Case Studies and Best Practices

Lincoln County, Oregon

Preschooler
Oregon Coast Aquarium, Lincoln County School District (LCSD), Oregon Sea Grant, and many other partners are working together to increase
LCSD students’ and teachers’ ocean literacy, improve STEM learning in schools, and incorporate promising elements of free choice or informal learning into classroom education.

 

The Aquarium and LCSD jointly fund a staff position hosted by the Aquarium to work with all the aquatic and marine science partners. The School district also funds a community resource/curriculum liaison at the district office.  The School Liaison addresses three specific areas as defined in concert with project partners. The School Liaison 1) integrates ocean science into classrooms; 2) provides systematic training and on-going pedagogic support for the teachers incorporating ocean sciences into the classroom; and 3) develops a multi-disciplinary, hands-on, cumulative K-12 ocean science curriculum.

 

 

How did this program come about?
  • In 2006, leadership from the LCSD, Aquarium, and Hatfield Marine Science Center began conversations about using local resources and strengths to create more opportunities for our local students.
  • In 2006/2007, the LCSD created its new strategic plan, which includes coordinating with partners to align science curriculum, giving LCSD students an opportunity to be the best-prepared oceanic science students in the country.
  • In 2007, LCSD funded a community resource/curriculum liaison at the district.
  • In 2009, the Aquarium and School District funded the school liaison position.
  • In 2009, LCSD, Oregon Sea Grant, OHSU, the Aquarium and many other partners, received an Oregon Department of Education Math and Science Partnership Grant (ODE MSP) to fund 3 years of professional development focused on ocean content and inquiry.
  • In 2010, eight teachers worked with the School Liaison to create specific goals and sub-goals for ocean literacy in Lincoln County and a guidance document on ocean literacy content to be included in grades K-8 as appropriate for state standards.
  • In 2010-2011, 13 teachers at three LCSD elementary schools participated in a Kindergarten-2nd grade pilot testing lesson plans and activities developed by the School Liaison for addressing ocean literacy at these grades while meeting science, reading and writing standards.
  • August 2011, nearly 300 LCSD teachers, LCSD administrators, informal educators and marine scientists convened at the Oregon Coast Aquarium and Hatfield Marine Science Center for the first Ocean Literacy Symposium. Over the course of the day, participants had the opportunity to attend their choice of 50 breakout sessions.
  • In the 2011-2012 school year, 16 LCSD teachers participated in a 3rd - 6th grade pilot similar to the K-2 pilot.
  • In the 2012 – 2013 school year, we are hosting the second annual Ocean Literacy Symposium, conducting our 7th – 8th grade pilot and implementing our second ODE MSP grant!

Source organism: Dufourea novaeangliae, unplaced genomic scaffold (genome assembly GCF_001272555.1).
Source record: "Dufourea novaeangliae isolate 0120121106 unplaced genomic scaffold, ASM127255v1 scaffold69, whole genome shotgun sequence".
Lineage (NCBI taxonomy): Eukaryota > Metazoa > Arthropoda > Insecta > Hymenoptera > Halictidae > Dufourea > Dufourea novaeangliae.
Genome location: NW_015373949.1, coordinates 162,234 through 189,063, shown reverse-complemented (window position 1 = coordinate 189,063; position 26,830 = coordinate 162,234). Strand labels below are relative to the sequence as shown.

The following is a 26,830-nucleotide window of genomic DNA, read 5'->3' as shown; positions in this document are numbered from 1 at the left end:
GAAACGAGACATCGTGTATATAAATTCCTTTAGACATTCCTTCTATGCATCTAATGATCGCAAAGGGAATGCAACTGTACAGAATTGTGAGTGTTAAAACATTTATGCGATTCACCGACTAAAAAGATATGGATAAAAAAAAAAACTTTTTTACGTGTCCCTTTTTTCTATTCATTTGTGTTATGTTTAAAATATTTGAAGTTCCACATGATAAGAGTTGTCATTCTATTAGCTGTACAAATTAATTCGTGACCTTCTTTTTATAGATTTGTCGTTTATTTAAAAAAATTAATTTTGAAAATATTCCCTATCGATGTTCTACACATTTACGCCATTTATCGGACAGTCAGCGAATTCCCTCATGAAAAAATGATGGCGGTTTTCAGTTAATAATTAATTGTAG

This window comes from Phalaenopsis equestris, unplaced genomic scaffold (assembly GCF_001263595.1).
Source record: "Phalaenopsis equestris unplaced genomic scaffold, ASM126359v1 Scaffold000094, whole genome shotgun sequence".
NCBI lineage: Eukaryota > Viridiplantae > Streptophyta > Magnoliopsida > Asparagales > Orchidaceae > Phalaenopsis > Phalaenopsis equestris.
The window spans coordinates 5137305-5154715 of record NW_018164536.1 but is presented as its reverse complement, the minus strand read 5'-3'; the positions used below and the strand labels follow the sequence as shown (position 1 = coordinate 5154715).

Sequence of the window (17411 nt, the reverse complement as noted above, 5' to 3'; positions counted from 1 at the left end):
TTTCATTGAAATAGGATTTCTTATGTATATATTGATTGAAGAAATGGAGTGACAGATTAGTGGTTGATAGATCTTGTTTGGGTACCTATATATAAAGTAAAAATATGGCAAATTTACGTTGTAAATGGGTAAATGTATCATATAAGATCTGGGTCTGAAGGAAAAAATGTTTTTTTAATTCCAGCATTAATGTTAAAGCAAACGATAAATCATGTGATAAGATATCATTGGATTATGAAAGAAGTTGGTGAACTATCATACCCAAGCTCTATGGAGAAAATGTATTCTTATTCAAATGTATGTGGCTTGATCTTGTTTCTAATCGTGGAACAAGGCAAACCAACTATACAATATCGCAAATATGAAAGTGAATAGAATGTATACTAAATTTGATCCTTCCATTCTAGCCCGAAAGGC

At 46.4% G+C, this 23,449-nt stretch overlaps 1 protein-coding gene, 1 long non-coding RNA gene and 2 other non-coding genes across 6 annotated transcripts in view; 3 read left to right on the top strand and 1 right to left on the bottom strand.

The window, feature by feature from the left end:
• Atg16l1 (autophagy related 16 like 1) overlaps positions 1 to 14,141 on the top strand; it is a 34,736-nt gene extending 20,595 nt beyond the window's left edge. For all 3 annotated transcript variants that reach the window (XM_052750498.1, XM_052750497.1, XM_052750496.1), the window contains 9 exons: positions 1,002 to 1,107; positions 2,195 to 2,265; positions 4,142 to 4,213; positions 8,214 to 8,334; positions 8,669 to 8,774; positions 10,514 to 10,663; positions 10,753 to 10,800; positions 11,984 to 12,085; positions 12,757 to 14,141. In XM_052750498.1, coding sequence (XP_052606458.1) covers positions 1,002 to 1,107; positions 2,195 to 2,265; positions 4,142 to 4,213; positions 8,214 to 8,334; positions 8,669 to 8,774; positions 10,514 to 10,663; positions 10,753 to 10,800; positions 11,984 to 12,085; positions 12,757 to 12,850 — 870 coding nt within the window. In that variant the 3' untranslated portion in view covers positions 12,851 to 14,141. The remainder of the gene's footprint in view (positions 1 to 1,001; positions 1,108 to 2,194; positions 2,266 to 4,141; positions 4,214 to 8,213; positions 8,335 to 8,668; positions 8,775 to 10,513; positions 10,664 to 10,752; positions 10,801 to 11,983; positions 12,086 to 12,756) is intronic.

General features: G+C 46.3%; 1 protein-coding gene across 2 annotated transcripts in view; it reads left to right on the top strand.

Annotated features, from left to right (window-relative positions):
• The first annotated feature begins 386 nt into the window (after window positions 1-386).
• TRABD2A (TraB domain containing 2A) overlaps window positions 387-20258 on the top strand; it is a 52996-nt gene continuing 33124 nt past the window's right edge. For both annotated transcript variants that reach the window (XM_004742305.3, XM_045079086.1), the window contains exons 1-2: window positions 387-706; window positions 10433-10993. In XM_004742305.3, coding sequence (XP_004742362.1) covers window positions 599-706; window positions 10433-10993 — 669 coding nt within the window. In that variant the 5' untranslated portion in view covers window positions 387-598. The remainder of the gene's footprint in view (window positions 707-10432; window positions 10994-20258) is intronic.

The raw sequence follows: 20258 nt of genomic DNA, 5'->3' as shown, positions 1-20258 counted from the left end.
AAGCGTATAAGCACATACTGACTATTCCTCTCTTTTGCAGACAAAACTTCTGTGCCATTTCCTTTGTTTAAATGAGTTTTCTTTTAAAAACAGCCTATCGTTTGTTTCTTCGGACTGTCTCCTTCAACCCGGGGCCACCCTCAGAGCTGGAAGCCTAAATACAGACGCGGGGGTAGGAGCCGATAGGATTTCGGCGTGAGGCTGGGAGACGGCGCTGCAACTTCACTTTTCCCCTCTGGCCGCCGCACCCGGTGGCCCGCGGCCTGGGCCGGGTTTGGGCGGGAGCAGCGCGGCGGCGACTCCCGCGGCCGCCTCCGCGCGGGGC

What was/has been/is hoped to be accomplished?
Our goal is to increase K-12 students’ ocean literacy through partnerships with K-12 teachers, administrators and other marine science institutions. More broadly, we strive to increase student’s overall interest and competency in science while supporting the need to focus on language arts and math. We accomplish this by training our teachers on ocean science content and best pedagogy practices in inquiry, and incorporating informal education sites.
What are the lessons learned? What advice do you have for others?
A district-wide project like this takes time - lots of time. Teachers must be engaged and see the value of changing their teaching practices and/or content, which requires working closely with them, supporting them, and providing resources for them.
Buy-in for a project like this must come from the administration and the teachers. Support from the Superintendent has been key – he has committed a number of different school district resources to make this project a success. Teachers must be excited about and see the relevance of implementation.
Every organization/agency in your community has their niche – let them fill it and succeed at it.
Teachers, principals, and administrators have their students’ best interest at heart but are overwhelmed by standards, requirements, and lack of time/resources. Informal education partners are their friends! They can provide resources and support. 
Are there possibilities for expansion or adoption by other entities?
Yes, our model worked by getting school district buy-in, and then working very closely with teachers to get them motivated. Our superintendent did not mandate this at first so it wasn’t one more requirement that already-overwhelmed teachers felt they needed to do. Engaged, enthusiastic teachers volunteered to start the program and have spread that enthusiasm to their schools.

 


Contacts and links to relevant resources:

Photo courtesy of California Coastal Commission